TAMPA — The St. Petersburg couple had no idea the delicate, hand-painted 15th century Italian manuscript hanging in their home was stolen.
But in 1990, professors tasked with doing inventory of a church in Turin, Italy, stole 263 pages from a historic Catholic missal. One of those pages made its way to an art show in Florida, then an antique store, then to the walls of the St. Petersburg couple's house — where it greeted visitors as they entered.
When authorities told the couple their treasure had been smuggled, they handed it over.
On Monday, U.S. officials handed page No. 212 of the Missal of Ludovico da Romagano to the Italian government in a repatriation ceremony in the Tampa offices of U.S. Immigrations and Customs Enforcement.
It's the first stolen piece of international cultural property to be returned from the Tampa Bay area, officials say.
"We are very grateful to our American colleagues and to the American authorities," said Adolpho Barattolo, the consul general for the Italian Consulate in Miami, who was in attendance.
He looked at the framed, one-page manuscript, known as the San Lorenzo, and said, "It's beautiful."
The page's Latin was written in the 1400s by a monk. Its neat calligraphy contains the prayer for the Feast of Saint Lawrence and the saint's story.
Assistant U.S. Attorney Thomas Palermo — a Jesuit High graduate who took a break from prosecuting white-collar crime to help send the document home — pointed to the painting of St. Lawrence on the page. The saint is surrounded by pieces of real gold and is holding a metal grate.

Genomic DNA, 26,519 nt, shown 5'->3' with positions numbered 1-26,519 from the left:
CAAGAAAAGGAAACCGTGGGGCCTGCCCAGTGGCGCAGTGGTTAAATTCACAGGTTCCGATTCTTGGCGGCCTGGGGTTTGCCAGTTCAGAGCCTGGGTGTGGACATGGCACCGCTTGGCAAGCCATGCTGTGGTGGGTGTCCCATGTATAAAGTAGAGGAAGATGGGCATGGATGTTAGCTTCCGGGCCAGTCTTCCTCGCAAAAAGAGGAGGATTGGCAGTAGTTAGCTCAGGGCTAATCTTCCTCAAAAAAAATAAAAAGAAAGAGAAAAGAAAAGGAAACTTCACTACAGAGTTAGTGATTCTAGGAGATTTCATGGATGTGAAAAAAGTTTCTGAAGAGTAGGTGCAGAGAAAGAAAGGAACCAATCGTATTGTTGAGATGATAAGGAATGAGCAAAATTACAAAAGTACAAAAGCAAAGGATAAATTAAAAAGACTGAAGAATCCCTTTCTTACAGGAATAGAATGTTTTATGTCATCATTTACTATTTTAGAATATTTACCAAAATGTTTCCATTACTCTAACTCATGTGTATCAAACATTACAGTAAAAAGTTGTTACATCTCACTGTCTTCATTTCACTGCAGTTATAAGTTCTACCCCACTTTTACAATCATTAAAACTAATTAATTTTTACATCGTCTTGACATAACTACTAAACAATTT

That's part of the story, Palermo explained. The Romans asked St. Lawrence to bring them great riches and instead he brought them the poor and needy. For that, he was slowly roasted to death on a grill, Palermo said.
"I've never seen anything like it," Palermo said of the manuscript. "It's certainly spectacular."
Federal authorities won't name the St. Petersburg couple unwittingly caught up in the international smuggling. They didn't commit any crime, officials say, and were not charged. They won't be reimbursed for the document, for which they paid about $5,000.
Its return to Italy has been long in the works.
In April 2011, an Italian officer noticed a 2006 newspaper article about an exhibition at the Florida International Museum called "Ink and Blood." The article mentioned this page from the San Lorenzo, stating it had been promised to the University of South Florida's special collections.
A professor confirmed that page was from the San Lorenzo. The following year, Tampa's Homeland Security Investigations division was called in to help recover the document. With USF's help, investigators found themselves at the St. Petersburg couple's home.
It's a common problem for Italy, which has many historic documents — some of which are kept unguarded in churches, Barattolo said. When historic items are found in other countries, Italy depends on the cooperation of those countries' authorities, he said.
And with a handshake and a smile, the consul general turned to the U.S. officials.
"Grazie," he said.
Jessica Vander Velde can be reached at email@example.com or (813) 226-3433.